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Vienna: Empire, Dynasty and Dream: Episode 1: The Imperial City 1160-1683Friday, 9th December 2016 02:40 - BBC FourWe begin 2,000 years ago when the Romans established a fortress to defend Rome from hostile Germanic tribes. Read more: Vienna: Empire, Dynasty and Dream: Episode 1: The Imperial City 1160-1683
Vienna: Empire, Dynasty and Dream: Episode 2: The Baroque City 1683-1814Thursday, 15th December 2016 21:00 - BBC Four
Colour: The Spectrum of Science: Episode 3: Colours Beyond the RainbowThursday, 15th December 2016 23:30 - BBC Four
Vienna: Empire, Dynasty and Dream: Episode 2: The Baroque City 1683-1814Friday, 16th December 2016 02:30 - BBC Four
Vienna: Empire, Dynasty and Dream: Episode 1: The Imperial City 1160-1683Available until Sunday, 8th January 2017 03:40We begin 2,000 years ago when the Romans established a fortress to defend Rome from hostile Germanic tribes. Read more: Vienna: Empire, Dynasty and Dream: Episode 1: The Imperial City 1160-1683
Colour: The Spectrum of Science: Episode 2: Colours of LifeAvailable until Sunday, 8th January 2017 00:00
BBC Inside Science - 2016/2017 series: Human Embryo Research, Radioactive Batteries, MeteorsAvailable for over a year
The Secret History of Our Streets - London: Arnold CircusAvailable until Saturday, 7th January 2017 01:45
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This free course, Engaging with educational research, introduces you to the theoretical toolkit that is an essential part of engaging in educational enquiry. You will consider the types of theories and what their role is in the research process. Two very influential research perspectives are examined to identify differences in ways we think about and study the social world.
After studying this course, you should be able to:
- understand what a research paradigm is and how paradigms are distinguished from each other by the beliefs and theoretical perspectives drawn on
- understand how a choice of research paradigm and associated methodology relates to how a research problem is conceptualised
- understand how different paradigmatic and methodological positions have led over time to different views about what counts as evidence and, as a consequence, what is judged to be valuable educational research.
- Current section: Introduction
- Learning outcomes
- 1 The meaning of theory
- 2 The role and nature of theories
- 3 Two competing paradigms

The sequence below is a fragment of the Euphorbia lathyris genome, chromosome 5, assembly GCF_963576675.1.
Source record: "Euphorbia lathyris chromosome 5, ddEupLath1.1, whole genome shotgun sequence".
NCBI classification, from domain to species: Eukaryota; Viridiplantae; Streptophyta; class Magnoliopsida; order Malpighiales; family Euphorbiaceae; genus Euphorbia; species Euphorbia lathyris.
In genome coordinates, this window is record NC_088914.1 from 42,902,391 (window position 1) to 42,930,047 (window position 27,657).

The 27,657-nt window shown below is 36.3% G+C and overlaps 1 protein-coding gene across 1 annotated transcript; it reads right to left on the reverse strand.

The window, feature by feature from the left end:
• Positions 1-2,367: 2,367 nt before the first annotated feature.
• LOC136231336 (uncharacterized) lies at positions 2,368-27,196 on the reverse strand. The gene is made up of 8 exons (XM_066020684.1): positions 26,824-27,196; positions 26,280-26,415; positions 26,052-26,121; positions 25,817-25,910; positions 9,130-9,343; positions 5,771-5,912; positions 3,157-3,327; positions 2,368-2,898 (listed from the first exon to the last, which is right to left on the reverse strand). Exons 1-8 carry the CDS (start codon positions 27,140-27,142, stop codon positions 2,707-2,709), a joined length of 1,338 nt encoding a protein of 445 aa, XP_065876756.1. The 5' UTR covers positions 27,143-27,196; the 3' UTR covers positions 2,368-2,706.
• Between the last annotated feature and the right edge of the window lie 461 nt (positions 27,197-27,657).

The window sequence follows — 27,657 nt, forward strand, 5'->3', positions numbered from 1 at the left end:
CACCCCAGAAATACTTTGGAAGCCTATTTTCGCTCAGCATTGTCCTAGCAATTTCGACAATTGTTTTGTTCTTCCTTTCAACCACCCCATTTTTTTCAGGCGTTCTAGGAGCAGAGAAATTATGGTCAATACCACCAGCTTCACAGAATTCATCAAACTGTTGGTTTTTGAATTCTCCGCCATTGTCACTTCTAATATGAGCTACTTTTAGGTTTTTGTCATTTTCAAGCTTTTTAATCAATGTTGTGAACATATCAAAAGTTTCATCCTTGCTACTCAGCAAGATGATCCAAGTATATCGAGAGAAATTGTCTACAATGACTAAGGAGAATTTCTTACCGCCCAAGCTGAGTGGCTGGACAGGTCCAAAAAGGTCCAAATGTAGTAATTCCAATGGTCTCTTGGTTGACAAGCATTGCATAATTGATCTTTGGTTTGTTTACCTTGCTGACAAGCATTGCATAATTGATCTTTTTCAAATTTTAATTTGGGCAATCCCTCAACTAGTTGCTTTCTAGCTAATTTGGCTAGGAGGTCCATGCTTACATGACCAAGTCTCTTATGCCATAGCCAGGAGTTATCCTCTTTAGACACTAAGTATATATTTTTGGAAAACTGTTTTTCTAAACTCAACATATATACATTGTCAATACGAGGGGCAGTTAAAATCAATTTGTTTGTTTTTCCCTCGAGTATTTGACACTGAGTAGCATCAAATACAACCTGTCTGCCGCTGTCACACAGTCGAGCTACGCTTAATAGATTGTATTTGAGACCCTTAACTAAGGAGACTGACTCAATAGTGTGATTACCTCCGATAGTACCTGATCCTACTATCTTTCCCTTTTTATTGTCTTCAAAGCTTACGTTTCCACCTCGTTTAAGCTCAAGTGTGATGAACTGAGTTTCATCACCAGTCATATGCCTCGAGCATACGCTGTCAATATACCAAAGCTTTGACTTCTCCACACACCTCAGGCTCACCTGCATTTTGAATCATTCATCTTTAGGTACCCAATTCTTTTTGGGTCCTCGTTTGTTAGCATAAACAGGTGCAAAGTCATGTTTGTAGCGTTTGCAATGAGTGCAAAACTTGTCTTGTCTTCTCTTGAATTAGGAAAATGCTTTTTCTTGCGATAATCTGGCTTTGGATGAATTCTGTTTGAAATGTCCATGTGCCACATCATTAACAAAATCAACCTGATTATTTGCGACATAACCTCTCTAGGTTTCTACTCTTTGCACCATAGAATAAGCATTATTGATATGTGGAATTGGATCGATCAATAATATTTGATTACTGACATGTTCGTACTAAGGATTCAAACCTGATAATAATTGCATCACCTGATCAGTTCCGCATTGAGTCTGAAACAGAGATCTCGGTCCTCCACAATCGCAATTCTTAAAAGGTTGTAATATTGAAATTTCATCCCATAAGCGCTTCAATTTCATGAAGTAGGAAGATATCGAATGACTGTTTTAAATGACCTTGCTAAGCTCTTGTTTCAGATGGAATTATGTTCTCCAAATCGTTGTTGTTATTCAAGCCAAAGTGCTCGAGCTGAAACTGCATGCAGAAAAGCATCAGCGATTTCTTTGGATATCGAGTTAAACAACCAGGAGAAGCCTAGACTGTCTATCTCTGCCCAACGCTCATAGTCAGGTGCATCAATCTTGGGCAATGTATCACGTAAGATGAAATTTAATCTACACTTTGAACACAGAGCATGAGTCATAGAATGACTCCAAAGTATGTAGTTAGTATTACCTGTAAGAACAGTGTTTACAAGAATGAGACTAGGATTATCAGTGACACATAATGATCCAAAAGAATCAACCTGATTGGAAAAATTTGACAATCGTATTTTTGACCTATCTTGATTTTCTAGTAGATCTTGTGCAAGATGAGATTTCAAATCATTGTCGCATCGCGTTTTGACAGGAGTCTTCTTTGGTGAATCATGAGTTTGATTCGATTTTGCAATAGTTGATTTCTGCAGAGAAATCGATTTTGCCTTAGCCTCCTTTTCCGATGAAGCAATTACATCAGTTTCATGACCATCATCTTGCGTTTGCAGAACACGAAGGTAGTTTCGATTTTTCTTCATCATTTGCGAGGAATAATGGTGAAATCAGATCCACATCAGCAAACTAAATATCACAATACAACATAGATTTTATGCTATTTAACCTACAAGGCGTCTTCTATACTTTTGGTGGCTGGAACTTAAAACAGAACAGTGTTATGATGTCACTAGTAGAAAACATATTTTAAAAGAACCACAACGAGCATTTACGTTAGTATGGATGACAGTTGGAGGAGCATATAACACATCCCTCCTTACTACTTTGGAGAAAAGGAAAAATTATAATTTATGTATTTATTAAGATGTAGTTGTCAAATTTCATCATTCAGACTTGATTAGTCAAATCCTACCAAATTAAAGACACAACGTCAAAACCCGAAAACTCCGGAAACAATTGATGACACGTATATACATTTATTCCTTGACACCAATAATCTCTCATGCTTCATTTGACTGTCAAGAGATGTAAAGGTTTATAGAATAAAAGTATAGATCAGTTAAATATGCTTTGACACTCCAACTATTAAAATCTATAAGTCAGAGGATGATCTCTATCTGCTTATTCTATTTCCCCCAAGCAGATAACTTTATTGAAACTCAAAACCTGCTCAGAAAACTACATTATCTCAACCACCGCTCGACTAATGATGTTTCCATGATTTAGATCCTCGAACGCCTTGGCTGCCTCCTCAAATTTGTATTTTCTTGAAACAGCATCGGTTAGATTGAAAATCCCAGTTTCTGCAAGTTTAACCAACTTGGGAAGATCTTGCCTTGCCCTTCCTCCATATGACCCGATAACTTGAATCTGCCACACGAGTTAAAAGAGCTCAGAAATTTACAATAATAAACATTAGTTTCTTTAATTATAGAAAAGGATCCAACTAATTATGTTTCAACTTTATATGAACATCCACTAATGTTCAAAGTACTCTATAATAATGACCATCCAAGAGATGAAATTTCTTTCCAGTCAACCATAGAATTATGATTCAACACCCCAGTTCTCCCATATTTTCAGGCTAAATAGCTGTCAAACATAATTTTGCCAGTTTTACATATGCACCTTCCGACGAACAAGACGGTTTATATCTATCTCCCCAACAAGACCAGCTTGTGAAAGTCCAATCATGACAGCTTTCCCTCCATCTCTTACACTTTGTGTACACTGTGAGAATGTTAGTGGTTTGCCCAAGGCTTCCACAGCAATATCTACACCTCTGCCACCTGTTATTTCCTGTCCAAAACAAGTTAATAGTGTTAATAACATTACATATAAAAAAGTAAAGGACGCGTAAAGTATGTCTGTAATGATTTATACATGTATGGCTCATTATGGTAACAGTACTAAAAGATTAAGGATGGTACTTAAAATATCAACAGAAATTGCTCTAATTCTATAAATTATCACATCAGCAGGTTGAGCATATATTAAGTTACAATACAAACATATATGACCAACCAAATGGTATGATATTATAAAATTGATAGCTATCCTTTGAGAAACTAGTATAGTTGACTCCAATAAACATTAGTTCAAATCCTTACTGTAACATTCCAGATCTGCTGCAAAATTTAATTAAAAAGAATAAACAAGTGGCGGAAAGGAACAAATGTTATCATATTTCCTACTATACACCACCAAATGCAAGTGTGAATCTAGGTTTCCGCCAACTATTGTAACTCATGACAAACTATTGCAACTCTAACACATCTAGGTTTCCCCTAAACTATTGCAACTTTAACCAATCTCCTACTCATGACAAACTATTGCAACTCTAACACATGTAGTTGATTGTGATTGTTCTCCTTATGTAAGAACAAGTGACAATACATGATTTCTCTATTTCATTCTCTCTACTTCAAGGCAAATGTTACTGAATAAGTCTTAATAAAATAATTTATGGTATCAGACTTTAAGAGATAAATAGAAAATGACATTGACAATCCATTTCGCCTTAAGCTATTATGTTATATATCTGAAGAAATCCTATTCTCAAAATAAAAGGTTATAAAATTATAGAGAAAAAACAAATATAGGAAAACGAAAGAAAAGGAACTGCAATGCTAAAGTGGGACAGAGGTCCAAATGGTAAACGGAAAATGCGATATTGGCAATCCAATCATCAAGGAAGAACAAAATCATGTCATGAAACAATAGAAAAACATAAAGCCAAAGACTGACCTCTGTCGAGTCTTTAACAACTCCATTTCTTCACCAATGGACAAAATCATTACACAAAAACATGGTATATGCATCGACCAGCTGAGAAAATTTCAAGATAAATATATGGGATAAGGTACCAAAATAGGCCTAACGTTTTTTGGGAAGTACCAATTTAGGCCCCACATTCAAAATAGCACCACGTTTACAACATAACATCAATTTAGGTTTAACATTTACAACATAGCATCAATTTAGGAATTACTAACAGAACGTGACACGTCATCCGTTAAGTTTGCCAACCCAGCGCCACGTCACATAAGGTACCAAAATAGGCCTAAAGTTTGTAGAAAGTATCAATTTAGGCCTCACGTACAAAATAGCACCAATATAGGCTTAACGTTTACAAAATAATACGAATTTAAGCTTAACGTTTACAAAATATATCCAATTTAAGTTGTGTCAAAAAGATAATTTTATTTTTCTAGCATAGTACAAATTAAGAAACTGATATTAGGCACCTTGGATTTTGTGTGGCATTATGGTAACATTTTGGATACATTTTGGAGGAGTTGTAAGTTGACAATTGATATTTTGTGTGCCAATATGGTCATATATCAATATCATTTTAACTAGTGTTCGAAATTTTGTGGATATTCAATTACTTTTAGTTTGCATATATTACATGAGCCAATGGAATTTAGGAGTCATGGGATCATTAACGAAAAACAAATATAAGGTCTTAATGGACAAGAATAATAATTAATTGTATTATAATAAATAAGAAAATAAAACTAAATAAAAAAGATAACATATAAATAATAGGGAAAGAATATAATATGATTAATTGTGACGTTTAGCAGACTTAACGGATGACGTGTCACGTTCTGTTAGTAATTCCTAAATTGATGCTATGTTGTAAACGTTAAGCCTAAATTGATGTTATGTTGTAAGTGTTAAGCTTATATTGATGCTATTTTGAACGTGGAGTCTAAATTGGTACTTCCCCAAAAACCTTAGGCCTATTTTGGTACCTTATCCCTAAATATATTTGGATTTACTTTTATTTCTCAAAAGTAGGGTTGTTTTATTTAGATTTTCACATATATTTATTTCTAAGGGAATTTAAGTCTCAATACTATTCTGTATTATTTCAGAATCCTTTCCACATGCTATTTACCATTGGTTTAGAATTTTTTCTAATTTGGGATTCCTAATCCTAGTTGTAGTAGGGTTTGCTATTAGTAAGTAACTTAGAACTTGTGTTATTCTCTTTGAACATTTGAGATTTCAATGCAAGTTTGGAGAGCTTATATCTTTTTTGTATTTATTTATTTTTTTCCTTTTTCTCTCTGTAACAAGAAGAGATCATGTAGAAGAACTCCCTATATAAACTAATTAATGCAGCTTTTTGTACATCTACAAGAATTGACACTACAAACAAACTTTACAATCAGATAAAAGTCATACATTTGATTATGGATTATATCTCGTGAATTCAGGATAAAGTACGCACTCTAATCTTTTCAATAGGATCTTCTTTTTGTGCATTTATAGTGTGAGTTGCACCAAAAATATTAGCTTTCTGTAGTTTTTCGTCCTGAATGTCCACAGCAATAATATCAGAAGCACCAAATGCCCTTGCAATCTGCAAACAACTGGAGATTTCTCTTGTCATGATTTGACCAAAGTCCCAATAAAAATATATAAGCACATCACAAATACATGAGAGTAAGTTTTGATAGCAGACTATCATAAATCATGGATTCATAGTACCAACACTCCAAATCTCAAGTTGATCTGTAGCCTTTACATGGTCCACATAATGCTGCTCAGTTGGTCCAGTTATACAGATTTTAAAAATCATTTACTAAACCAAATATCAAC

- Keep on learning
Study this free course
Enrol to access the full course, get recognition for the skills you learn, track your progress and on completion gain a statement of participation to demonstrate your learning to others. Make your learning visible!
Engaging with educational research
‘Doing research’ is a process but it is a malleable one that can be reworked and revised along the way. It must start with a problem which raises questions, but these can be revised and refined, even discarded as any process of research or investigation is complex and any one stage will expose further questions and require further decisions as it progresses. Each stage of the research depends on decisions made in the previous stage: the process is cumulative.
In this course you are going to build your understanding of how to evaluate research by thinking about a fundamental part of the research process – research perspectives and approaches. Learning about some of the different ways of researching situations concerned with teaching and learning and the different theoretical tools used in the research process, will enable you to begin to interrogate research literature and address your own research questions. The way research is conceptualised informs the decision about the approach to the research process. In this course we examine two distinct and influential ways in which people have in the past, and continue in the present, to think about and study the complex phenomenon of learning, and the practices and structures which support it. These two examples introduce you to the concept of research paradigms and a framework for thinking about the beliefs and theories about learners, learning and what it is to know, that lie behind researchers’ questions and choices about what to pay attention to and how to do this.
This OpenLearn course is an adapted extract from The Open University course.
Copyright & revisions
Originally published: Friday, 4th March 2016
Last updated on: Friday, 4th March 2016
- Creative-Commons: The Open University is proud to release this free course under a Creative Commons licence. However, any third-party materials featured within it are used with permission and are not ours to give away. These materials are not subject to the Creative Commons licence. See terms and conditions. Full details can be found in the Acknowledgements and our FAQs section.
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